The blustery conditions that brought subzero windchills to the area early Saturday are expected to continue through the week, accompanied by a Tuesday snowstorm that could drop more than a foot of snow, according to the National Weather Service in Taunton.
Strong winds buffeted the region from late morning through late afternoon Saturday, with gusts as high as 53 miles per hour in Boston and 56 miles per hour in Fall River, the highest local reading.
A wind advisory was in effect for Rhode Island, most of Massachusetts, and northern Connecticut until 8 p.m. Saturday.
The weather service received multiple reports of trees or large branches downed by the winds, starting about 9:30 a.m. in North Andover and continuing until 6:30 p.m. in Cambridge, said Bob Thompson, a National Weather Service meteorologist.
The bitter cold was expected to bring a low temperature of 8 degrees in Boston overnight, and 5 degrees in the suburbs, with windchills as low as 10 below zero late Saturday and into the predawn hours Sunday.
“Even during the afternoon tomorrow, we’ll still have a windchill running maybe about 10 above,” Thompson said.
The weather service issued a windchill advisory for the slopes of the Berkshires and the northern Worcester County hills.
No records were set in Boston, as temperatures reached a high of 23 degrees just after midnight. That’s just 1 degree over the record lowest high temperature recorded for March 11, which was 22 degrees set in 1874, according to the weather service.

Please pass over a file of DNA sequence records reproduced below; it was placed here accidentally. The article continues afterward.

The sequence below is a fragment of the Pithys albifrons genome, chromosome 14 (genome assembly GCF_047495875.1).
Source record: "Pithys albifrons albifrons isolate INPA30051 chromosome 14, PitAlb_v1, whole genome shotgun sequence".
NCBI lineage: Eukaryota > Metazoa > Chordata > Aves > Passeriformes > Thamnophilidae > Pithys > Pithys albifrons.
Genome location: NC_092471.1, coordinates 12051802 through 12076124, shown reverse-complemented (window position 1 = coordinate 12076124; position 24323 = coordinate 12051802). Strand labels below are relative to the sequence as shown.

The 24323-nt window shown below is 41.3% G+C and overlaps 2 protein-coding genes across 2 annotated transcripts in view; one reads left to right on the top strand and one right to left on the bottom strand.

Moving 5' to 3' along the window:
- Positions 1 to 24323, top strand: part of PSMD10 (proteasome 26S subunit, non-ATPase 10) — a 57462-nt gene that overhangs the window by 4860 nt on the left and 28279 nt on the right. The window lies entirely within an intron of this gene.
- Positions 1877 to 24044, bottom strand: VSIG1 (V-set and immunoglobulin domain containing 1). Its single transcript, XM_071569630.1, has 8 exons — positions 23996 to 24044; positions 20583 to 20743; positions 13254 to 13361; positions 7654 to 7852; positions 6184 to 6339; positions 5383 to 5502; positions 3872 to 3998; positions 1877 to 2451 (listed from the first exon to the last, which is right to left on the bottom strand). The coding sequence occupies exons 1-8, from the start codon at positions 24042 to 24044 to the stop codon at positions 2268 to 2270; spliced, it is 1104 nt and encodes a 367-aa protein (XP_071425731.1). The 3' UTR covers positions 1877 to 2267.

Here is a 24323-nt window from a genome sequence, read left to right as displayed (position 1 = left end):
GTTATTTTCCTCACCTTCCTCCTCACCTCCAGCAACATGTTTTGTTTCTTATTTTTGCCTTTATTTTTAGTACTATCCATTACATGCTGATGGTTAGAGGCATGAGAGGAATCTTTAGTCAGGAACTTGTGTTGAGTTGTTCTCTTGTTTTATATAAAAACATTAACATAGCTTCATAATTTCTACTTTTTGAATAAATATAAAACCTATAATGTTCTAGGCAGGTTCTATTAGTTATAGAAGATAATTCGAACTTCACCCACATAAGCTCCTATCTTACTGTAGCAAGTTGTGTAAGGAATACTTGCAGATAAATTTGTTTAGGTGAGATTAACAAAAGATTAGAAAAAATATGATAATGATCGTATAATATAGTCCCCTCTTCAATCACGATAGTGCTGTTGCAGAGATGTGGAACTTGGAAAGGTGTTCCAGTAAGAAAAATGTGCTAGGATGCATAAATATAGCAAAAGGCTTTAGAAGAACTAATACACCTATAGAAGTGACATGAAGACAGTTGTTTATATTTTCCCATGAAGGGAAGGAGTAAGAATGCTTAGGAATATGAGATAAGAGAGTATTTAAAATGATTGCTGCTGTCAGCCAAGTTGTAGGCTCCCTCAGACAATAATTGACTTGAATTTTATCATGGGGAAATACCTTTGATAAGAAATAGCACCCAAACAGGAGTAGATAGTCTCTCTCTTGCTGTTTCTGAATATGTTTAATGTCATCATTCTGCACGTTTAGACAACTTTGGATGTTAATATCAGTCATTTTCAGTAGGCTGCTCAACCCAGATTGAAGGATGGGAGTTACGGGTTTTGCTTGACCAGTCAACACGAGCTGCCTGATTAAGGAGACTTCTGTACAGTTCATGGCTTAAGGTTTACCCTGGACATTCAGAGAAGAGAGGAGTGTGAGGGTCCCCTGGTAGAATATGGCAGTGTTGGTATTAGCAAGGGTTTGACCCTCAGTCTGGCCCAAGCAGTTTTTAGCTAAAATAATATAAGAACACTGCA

Worcester, Providence, and Hartford set new minimum high temperature records of 16, 23, and 22 degrees, respectively, breaking longstanding records, Thompson said.
That trend is expected to continue Sunday, with the high temperature in Boston forecast at 24 degrees, which would break the record low maximum temperature record of 25 degrees, according to the weather service. A low temperature of 9 degrees is expected at 6 a.m. Sunday, kicking the morning off to a chilly start after the clocks move forward an hour for Daylight Savings Time.
While slightly warmer temperatures in the high 20s are expected to return Monday, meteorologists predict a significant winter storm could hit the region Tuesday into Wednesday, bringing heavy snow, coastal flooding, and strong winds.
“It looks like probably all southern New England will get a lot of snow, but there’s going to be some variability,” Thompson said.
The extent of the storm, and where it might have the greatest impact, is not yet clear, but the weather service said it could bring between 12 and 18 inches of snow. Snowfall could begin early Tuesday morning and last through Wednesday.
The weather service issued a blizzard watch for Suffolk and Plymouth counties, eastern Norfolk county, southern Bristol County, southern Rhode Island, and southern Connecticut, Thompson said. Cape Cod and the islands could also see blizzard conditions, he added.
“The wind itself could be strong enough, especially on the Cape and islands, to cause some damage and power outages on Tuesday and Tuesday night,” he said. “We are also watching the coastline for a potential of coastal flooding.”
Temperatures later in the week are predicted to be colder than usual for this time of year, with highs on Wednesday and Thursday forecast in the low 30s.Jeremy C. Fox can be reached at firstname.lastname@example.org. Follow him on Twitter @jeremycfox. Amanda Hoover can be reached email@example.com. Follow her on Twitter @amahoover.